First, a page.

Daily Archives: November 17, 2010

Some thoughts on the causes of workplace stress

What causes workplace stress? Is it email? Or is it something else.

I got into a discussion on twitter — yes, you can have discussion on twitter!:) – with my IBM colleagues @ @ and @,
and I said “I think overwork is the main problem, not email. email acerbates the problem of overwork.” It was a result of this article, Email storm creates workplace stress – IBM, email – CIO.

Generally I agree with the article: “unanswered emails” contribute to workplace stress, email is the most commonly used collaborative tool but
is often used in the wrong way, and that new tools can make things less stressful and more productive. That is half the story, and I actually learned this over two decades ago, when I worked in an area of IBM that allocated more IT resources to thousand of VM users on our mainframes. If a user wanted more memory, or hard disk space, or system privileges, they would fire off an email to an administrator, who would read it and try to figure out what the request was and try to respond to it, something like this:

The emails were free form and  often unclear. And there were alot of them. It was hard work for the admins, and frustrating for the users.

That was Phase I. For Phase II, what we did was give the users an online form to request resources. The admin still got email requests, but now they were standardized and clear. As a result, the admins could process them more quickly, and became more productive. The process also became less frustrating for the users. Most requests were standard, but we allowed special requests go directly to the admins if necessary.

Finally we went to this:

Now we put a layer of software between the users and the admins. Because the requests were standard emails, we could process over 80% of them with software without the admin ever having to see them. This meant that we could process many more requests than before.

Overall, it was not so much that EMAIL was the problem, but the way people used email. Because we could standardize it this way, we were able to automate the processing of it and subsequently process ALOT more email and yet reduce the overall stress to the admins.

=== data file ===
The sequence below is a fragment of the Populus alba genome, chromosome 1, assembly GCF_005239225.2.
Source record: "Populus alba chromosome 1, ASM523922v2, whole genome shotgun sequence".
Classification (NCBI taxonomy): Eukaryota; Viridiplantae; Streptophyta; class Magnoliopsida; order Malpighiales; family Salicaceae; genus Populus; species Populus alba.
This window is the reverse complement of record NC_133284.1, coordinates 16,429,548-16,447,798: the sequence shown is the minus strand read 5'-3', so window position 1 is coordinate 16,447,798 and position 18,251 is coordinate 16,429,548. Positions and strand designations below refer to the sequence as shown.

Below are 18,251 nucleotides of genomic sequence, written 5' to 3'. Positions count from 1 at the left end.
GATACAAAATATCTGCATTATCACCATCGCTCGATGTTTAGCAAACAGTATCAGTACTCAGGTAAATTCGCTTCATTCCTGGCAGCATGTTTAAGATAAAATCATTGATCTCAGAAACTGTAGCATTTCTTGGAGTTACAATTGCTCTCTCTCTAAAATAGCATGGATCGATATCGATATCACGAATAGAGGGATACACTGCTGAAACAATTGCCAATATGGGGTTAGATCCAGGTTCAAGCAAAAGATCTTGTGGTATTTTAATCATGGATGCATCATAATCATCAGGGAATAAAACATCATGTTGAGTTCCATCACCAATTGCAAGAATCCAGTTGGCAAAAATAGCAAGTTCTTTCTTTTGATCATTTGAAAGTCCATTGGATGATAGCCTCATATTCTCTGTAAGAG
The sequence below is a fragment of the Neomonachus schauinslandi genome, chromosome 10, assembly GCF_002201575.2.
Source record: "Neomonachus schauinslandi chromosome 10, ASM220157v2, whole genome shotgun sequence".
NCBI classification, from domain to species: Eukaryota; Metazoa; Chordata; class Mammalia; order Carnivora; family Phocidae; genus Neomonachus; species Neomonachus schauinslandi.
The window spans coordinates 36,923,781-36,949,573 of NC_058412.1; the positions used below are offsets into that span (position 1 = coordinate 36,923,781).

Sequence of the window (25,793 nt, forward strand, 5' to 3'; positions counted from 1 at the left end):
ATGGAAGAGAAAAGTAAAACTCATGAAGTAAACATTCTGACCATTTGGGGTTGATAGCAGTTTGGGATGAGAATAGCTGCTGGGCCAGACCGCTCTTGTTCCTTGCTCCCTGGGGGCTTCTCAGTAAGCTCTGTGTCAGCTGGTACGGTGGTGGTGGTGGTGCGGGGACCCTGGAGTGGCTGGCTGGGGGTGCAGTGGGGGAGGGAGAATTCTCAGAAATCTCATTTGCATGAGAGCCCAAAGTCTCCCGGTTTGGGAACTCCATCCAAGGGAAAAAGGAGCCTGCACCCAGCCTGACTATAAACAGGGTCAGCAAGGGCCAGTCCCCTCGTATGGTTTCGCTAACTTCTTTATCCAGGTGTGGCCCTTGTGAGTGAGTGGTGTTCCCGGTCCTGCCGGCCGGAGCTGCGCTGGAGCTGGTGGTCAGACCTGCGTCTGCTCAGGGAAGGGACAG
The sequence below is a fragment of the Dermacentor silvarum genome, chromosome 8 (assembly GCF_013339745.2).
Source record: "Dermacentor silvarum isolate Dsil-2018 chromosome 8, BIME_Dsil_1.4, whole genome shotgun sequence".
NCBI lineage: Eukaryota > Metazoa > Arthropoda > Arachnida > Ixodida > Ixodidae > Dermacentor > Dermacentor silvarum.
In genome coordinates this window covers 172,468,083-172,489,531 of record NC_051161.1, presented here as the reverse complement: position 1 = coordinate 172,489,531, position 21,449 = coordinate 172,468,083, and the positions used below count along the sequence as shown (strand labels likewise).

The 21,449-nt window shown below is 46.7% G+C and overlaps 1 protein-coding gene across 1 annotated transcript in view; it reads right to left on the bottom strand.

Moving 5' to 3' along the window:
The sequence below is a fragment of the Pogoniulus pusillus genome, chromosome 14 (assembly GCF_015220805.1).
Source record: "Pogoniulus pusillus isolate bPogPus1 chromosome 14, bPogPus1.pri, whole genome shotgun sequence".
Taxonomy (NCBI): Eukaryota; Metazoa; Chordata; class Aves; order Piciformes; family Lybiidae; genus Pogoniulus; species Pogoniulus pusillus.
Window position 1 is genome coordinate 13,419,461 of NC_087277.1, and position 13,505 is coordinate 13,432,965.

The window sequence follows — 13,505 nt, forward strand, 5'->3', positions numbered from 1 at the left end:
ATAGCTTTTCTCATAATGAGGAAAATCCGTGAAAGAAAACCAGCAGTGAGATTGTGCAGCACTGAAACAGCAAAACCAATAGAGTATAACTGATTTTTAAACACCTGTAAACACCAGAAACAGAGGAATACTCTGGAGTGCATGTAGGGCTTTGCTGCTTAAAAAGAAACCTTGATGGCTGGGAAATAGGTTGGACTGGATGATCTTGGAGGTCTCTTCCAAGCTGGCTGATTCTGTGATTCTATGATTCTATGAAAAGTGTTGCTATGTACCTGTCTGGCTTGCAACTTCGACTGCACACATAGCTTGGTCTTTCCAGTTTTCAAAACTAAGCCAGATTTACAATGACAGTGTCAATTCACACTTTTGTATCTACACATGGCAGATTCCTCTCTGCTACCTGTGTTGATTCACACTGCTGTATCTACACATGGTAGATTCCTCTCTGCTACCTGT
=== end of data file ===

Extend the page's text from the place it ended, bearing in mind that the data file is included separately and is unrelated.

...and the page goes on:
Now if that happened twenty years ago, why are we still having these problems? I think it is because eMail is the tool that people know. Instead of using the best tool, they use the default tool, which is email and which is often the worst tool. To compound the problem, people don’t even communicate effectively in email. I don’t know how many times I have seen this happen:

Where A sends an email to X, Y and Z to process with plan #1 by Friday. However, Z, who knows B, forwards the email to B, asking for some clarification. B then forwards the email to C, who says that plan #1 can’t work, so they should proceed with plan#2 instead. Now B for some reason tells X and Z that they should do plan #2, not plan #1. From here things either freeze up, a flurry of emails are generated, or a meeting is called to resolve the miscommunication.

So email is half the problem. The other half, the more important half, is that when people are busy or too busy, this happens more. I see this often because I do project work and I see email ebb and flow at the end and at the peak of projects. In the peak of projects, when work is at its highest level, there is more of a chance of these knots to occur, as well as lots of emails not to be processed in a timely manner because it is not clear what I am supposed to do with it.  (e.g.is it an FYI, is it a request for me to do work, is it a request for someone to do work?). Very busy people often produce and receive more email and often send out email with unclear purposes. I think the work drives the problem, and email itself enables this to occur. But if the workload is low, it is easier to reduce the problem.

I am a big proponent of social media tools. I think they are better in many ways than email as a form of communication. However, if your staff are overloaded, better tools, while enabling them to be more productive, will break down at a certain point. Any resource, human or otherwise, will do so. The challenge is to drive automation to support and enable your employees to be peak performers. Workload balance is one way to do that. Better tools (i.e moving away from email) is the other.